Teachers appreciated, celebrated

The theme for this year’s celebrations focused on the role of teachers in the recovery of education post Covid-19.

06 October 2021 | Education

Ester Nghipondoka; Minister; “Education should become more about job creation.”

Walvis Bay • [email protected]



Walvis Bay celebrated World Teachers Day with ‘Teacher’s role in education recovery post Covid-19’ as theme.

Erongo governor Neville Andre saluted teachers for their immense contribution to the country, saying Namibians should do more to show their appreciation. “Our teachers deserve extra support through both monetary and non-monetary measures for their tenacity, expertise and staying power.”

Andre also applauded teachers from the region that, despite challenges such as online learning, managed to produce some of the top performing schools in the country for grade 12 in 2020.

Covid-19

In Erongo, 209 teachers were infected with Covid-19, 200 recovered and nine teachers succumbed to the virus. Fifty-five support staff were infected, 52 recovered and three sadly lost their lives.
So far no learner has succumbed to the virus in the region.

Acting president of the Namibia National Teachers Union (NANTU) Daniel Humbu said that teachers are needed now more than ever.

“The educational disruptions and school closures caused by the pandemic confirmed the crucial role of teachers in maintaining learning continuity and sustaining the very dynamics of households, families and communities. We have witnessed how teachers have been at the heart of educational responses, ensuring that all learners are reached.”

Humbu highlighted some of the challenges faced by teachers, while emphasising that poor working conditions and the unilateral removal of incentives for qualified teachers in the remote areas, does not sit well with the union.

“We call upon government to speed up the process of negotiating when it comes to low salaries, by considering teachers’ demands.”

Humbu also called for support from the minister of education.

“As a teacher by profession, she will understand the difficulties teachers endure on a daily basis. We also call on our members and teachers to remain calm, as NANTU is hard at work to improve working conditions of its members and teachers in general.”

He also reprimanded teachers, saying: “There are reported incidents of unprofessional conduct. Some teachers are tainting the name of the profession by engaging in unbecoming behaviour such as improper relationships with learners, gender-based violence including murder, alcohol and drug abuse as well as absenteeism. Teachers need to stay away from these evils. I urge you to conduct yourselves in an exemplary manner.”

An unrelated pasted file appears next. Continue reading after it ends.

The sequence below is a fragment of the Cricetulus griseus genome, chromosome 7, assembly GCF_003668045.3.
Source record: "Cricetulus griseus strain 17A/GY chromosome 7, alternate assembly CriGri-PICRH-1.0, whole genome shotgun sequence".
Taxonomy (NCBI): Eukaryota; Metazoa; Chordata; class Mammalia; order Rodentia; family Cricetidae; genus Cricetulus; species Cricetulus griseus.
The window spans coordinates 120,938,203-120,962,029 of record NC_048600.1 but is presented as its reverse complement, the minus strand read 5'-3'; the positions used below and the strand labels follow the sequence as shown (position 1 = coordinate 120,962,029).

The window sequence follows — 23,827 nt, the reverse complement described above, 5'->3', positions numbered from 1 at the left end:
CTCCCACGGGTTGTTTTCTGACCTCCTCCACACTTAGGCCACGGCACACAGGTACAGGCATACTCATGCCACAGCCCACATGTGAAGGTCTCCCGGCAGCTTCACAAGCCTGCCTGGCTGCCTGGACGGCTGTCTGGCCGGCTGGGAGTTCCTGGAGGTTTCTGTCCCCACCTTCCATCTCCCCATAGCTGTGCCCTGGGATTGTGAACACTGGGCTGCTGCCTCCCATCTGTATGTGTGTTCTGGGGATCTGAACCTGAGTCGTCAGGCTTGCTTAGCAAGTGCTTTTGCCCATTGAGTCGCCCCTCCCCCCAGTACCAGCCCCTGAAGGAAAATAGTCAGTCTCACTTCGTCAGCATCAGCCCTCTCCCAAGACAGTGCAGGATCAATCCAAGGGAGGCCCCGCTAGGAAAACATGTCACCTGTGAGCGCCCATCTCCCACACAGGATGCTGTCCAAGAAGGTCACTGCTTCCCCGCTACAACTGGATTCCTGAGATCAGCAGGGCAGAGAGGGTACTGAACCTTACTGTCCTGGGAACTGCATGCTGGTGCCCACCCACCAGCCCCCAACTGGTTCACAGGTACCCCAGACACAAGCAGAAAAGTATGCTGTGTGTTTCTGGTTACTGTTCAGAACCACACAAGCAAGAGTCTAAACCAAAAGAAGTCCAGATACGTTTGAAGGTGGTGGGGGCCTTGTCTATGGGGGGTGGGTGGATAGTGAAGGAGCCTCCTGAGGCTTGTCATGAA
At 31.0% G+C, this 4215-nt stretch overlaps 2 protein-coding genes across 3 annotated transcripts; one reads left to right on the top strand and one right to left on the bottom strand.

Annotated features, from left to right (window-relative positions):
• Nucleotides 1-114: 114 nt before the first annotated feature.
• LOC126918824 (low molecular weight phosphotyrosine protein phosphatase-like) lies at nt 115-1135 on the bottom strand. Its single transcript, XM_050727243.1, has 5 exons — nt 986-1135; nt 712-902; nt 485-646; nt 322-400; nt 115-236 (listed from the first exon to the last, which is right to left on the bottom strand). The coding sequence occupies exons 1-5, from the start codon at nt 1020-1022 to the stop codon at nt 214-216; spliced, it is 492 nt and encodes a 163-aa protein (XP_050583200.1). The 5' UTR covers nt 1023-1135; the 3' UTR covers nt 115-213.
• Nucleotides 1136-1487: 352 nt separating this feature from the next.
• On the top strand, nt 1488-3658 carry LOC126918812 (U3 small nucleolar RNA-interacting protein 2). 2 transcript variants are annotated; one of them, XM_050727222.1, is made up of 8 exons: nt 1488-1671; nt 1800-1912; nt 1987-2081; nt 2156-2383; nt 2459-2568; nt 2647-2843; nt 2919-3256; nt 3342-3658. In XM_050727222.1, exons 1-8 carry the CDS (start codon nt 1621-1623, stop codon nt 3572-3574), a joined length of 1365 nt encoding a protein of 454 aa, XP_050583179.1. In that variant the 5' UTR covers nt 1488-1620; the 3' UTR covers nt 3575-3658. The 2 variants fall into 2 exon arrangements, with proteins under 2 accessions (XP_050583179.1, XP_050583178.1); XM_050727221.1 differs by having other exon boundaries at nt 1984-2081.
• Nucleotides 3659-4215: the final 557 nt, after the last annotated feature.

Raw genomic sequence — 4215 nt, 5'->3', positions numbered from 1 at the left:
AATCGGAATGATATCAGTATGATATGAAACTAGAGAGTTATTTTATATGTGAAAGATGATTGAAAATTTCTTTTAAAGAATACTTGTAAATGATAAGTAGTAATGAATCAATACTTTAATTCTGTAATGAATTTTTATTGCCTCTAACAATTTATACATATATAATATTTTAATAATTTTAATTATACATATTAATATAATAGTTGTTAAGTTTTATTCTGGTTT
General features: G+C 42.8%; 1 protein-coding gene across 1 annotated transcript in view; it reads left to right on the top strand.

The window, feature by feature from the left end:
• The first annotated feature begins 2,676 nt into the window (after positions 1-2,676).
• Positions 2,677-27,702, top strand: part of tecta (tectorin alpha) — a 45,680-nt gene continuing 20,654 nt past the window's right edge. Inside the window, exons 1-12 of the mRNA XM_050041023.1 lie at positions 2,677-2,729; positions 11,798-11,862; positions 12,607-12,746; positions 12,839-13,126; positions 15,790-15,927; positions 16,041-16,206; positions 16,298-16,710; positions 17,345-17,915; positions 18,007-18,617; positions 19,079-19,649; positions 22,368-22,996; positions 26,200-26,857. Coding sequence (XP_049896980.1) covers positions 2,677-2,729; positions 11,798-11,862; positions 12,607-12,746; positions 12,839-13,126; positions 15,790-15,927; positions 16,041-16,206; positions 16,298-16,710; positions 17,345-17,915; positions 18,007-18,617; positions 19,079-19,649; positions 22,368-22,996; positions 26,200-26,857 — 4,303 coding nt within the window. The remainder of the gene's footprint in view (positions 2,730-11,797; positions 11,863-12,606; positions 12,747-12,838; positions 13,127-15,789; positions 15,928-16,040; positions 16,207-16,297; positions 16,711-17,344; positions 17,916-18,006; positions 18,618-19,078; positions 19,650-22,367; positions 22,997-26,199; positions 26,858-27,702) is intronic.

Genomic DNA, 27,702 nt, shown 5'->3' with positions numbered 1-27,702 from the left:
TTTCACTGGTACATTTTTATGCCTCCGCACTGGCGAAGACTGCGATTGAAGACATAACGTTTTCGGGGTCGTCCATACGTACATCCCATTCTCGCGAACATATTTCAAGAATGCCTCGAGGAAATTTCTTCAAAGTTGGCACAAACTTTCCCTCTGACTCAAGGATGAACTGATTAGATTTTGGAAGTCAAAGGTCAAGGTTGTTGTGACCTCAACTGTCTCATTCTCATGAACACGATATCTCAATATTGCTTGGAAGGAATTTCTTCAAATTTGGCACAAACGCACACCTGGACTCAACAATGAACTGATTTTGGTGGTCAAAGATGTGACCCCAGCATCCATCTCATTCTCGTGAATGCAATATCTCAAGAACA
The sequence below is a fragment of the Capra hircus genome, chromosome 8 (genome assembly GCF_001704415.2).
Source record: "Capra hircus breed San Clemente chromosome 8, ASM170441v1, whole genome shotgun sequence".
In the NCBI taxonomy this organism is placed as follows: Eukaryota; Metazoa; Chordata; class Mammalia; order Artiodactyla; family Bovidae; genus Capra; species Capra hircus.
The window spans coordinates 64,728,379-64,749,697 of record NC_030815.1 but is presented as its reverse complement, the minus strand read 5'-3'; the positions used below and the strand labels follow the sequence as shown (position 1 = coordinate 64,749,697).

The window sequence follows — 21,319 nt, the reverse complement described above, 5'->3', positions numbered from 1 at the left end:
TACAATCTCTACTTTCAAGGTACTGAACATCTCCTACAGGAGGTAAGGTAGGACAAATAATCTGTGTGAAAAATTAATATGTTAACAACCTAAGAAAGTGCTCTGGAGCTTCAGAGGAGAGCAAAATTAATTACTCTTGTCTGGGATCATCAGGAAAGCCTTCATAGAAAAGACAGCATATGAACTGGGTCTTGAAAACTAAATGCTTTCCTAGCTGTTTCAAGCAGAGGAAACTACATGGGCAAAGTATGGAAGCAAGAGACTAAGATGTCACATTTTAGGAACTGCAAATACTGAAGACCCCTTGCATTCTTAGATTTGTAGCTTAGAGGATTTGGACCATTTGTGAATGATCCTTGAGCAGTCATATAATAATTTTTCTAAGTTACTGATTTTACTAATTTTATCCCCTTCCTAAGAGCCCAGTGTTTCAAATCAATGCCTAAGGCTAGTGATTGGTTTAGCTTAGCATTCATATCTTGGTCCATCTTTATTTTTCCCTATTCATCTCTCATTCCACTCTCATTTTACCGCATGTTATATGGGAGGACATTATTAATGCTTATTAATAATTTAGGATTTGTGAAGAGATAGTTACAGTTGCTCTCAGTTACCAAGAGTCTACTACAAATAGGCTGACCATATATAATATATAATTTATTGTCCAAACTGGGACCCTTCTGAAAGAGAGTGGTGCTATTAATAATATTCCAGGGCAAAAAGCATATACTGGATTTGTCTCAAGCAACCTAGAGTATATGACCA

Education minister Ester Nghipondoka noted that it is imperative that the psychological discomfort experienced by teachers in the past few months be dealt with.
More than 100 teachers lost their lives due to the pandemic.

“Self-care and special psychological care for teachers has intensified,” she said, adding that research found that teachers have accumulated a high level of stress, which is often accompanied by anxiety, depression and a deep disturbance as a consequence of an increased workload due to the change in adapting to the blended mode of learning,

According to Nghipondoka, the ministry is aware that since the start of the pandemic, many teachers on various platforms, reported and made reference to having an increased workloads and suffer from exhaustion, burnout, fear of death and infections, the loss of loved ones, along with increased home and care responsibilities.

She also urged teachers to ensure that lessons are able to unlock the minds of the learners.

“There is a growing need to look beyond structured curriculum and bring the world of work into the picture of through consultation between educators and employers in the fields that are in line with subjects in order to make the subjects relevant to the current world of work. Classes need to adopt the current issues and lessons should not limit the potential of learners but bring about desired results. Education should become more about job creation.”

At the occasion, Lionga Stanely from Simataa Secondary School in the Zambezi region received the 2020 African Union Best Teacher Prize of U$10 000.